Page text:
Wednesday, February 24, 2010

It’s The World Bank’s Turn

There’s already evidence that the IMF’s thinking on its approach towards assistance to developing countries has changed, retreating away from the cookie-cutter policies of the Washington Consensus.

Now we have World Bank mulling the same thing. In a new working paper (don’t believe the disclaimer about this not being World Bank thinking or policy), World Bank Chief Economist Justin Lin argues that the mechanisms and timing of structural change and industrial upgrading merit equal attention to technological diffusion. Again, nothing too controversial and just updating the structural school’s approach to development. Here’s the difference though (from the abstract, emphasis mine):

"As strategies for achieving sustainable growth in developing countries are re-examined in light of the financial crisis, it is critical to take into account structural change and its corollary, industrial upgrading. Economic literature has devoted a great deal of attention to the analysis of technological innovation, but not enough to these equally important issues. Te new structural economics outlined in this paper suggests a framework to complement previous approaches in the search for sustainable growth strategies. It takes the following into consideration:

First, an economy’s structure of factor endowments evolves from one stage of development to another. Therefore, the optimal industrial structure of a given economy will be different at different stages of development. Each industrial structure requires corresponding infrastructure (both “hard” and “soft”) to facilitate its operations and transactions.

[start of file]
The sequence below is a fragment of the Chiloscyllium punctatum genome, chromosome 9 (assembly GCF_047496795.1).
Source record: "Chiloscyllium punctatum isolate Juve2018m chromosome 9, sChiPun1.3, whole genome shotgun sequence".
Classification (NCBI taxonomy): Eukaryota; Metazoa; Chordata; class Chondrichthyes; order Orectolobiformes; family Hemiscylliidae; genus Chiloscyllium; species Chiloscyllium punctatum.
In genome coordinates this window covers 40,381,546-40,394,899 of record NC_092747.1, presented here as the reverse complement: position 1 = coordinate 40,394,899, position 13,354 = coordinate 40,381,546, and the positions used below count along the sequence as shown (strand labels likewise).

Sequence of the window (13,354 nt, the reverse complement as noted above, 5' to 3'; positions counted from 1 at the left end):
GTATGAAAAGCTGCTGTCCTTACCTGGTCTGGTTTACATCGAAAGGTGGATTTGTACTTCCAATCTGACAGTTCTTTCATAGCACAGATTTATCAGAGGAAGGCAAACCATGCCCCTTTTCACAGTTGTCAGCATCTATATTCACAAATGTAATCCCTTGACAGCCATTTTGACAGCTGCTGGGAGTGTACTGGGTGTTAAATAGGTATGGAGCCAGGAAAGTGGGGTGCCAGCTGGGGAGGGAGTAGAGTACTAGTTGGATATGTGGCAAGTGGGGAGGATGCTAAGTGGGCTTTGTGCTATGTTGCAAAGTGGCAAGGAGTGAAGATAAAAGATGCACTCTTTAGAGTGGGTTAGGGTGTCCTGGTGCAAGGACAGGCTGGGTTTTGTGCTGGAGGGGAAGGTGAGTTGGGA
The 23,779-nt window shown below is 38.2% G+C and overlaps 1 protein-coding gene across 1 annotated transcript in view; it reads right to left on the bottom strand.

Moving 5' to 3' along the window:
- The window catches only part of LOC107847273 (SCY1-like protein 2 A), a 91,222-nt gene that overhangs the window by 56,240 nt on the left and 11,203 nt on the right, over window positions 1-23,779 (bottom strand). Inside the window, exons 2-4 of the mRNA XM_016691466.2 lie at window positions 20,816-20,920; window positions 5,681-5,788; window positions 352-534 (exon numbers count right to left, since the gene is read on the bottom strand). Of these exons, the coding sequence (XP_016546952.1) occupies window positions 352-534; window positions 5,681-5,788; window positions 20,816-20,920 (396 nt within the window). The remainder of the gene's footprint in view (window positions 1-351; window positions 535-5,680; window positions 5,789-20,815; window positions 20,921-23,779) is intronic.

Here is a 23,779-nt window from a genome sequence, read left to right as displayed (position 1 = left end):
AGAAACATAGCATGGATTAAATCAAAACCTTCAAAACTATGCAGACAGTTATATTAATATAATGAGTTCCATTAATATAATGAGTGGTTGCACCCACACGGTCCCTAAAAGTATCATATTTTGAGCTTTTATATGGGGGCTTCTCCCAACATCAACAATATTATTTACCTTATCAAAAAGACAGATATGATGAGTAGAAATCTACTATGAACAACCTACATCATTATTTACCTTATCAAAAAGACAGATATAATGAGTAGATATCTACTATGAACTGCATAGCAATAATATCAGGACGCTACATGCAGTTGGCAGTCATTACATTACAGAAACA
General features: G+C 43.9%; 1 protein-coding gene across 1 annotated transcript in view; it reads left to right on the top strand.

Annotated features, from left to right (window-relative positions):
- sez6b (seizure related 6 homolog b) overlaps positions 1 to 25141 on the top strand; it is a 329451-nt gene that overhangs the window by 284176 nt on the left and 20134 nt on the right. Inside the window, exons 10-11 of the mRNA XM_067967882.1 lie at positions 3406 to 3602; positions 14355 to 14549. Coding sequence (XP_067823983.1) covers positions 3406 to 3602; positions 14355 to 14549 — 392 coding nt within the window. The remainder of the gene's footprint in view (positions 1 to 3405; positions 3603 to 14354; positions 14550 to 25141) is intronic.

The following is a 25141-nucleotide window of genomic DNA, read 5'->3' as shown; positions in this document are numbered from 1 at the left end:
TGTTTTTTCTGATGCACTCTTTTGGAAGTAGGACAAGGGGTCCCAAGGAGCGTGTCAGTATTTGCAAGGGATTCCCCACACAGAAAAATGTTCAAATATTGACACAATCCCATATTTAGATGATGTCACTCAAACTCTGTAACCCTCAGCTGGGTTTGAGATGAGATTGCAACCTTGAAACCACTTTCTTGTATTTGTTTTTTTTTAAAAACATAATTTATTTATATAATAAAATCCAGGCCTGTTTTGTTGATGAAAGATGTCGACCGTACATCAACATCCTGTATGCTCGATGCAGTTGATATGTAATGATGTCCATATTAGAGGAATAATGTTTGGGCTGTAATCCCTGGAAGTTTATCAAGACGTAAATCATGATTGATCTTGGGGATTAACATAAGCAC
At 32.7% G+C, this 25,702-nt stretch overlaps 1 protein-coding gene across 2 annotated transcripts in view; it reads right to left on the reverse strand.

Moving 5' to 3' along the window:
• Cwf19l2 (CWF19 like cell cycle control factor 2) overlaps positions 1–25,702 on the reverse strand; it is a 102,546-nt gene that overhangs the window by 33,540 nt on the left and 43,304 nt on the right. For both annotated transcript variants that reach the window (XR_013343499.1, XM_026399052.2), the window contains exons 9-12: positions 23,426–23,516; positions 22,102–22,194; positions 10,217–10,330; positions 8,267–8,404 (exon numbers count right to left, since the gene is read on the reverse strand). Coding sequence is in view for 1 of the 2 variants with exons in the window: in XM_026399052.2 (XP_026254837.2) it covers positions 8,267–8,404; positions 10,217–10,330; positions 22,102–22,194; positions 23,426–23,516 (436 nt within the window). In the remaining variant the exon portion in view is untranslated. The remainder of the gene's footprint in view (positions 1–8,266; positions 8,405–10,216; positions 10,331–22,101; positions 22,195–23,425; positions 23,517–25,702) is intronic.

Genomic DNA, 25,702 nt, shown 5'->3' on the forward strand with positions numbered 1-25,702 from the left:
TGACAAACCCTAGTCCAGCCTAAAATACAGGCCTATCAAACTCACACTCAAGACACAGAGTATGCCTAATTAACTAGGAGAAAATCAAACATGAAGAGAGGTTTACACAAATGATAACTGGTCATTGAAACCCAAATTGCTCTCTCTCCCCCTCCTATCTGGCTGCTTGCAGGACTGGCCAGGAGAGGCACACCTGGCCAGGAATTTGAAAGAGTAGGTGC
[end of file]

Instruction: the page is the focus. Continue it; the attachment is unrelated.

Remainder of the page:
Second, each stage of economic development is a point along the continuum from a low-income agrarian economy to a high-income industrialized economy, not a dichotomy of two economic development stages (“poor” versus “rich” or “developing” versus “industrialized”). Industrial upgrading and infrastructure improvement targets in developing countries should not necessarily draw from those that exist in high-income countries.

Third, at each given stage of development, the market is the basic mechanism for effective resource allocation. However, economic development as a dynamic process requires industrial upgrading and corresponding improvements in “hard” and “soft” infrastructure at each stage. Such upgrading entails large externalities to firms’ transaction costs and returns to capital investment. Thus, in addition to an effective market mechanism, the government should play an active role in facilitating industrial upgrading and infrastructure improvements."

Could it be that the World Bank is actually advocating industrial policy? If you’re not familiar with the debate, industrial policy (active government intervention in business and investment) used to be a very bad word in mainstream academic circles outside of a few radical thinkers. Heck, Malaysia has gotten enough criticisms on this issue, both inside and outside the country. Now the World Bank is saying, in effect, that it’s ok. Will wonders never cease?

1 comment:

  1. "Thus, in addition to an effective market mechanism"

    Yeah rite....

    Govt should always play that active role...most of the times market based solution fails...countless of times again n again around the globe...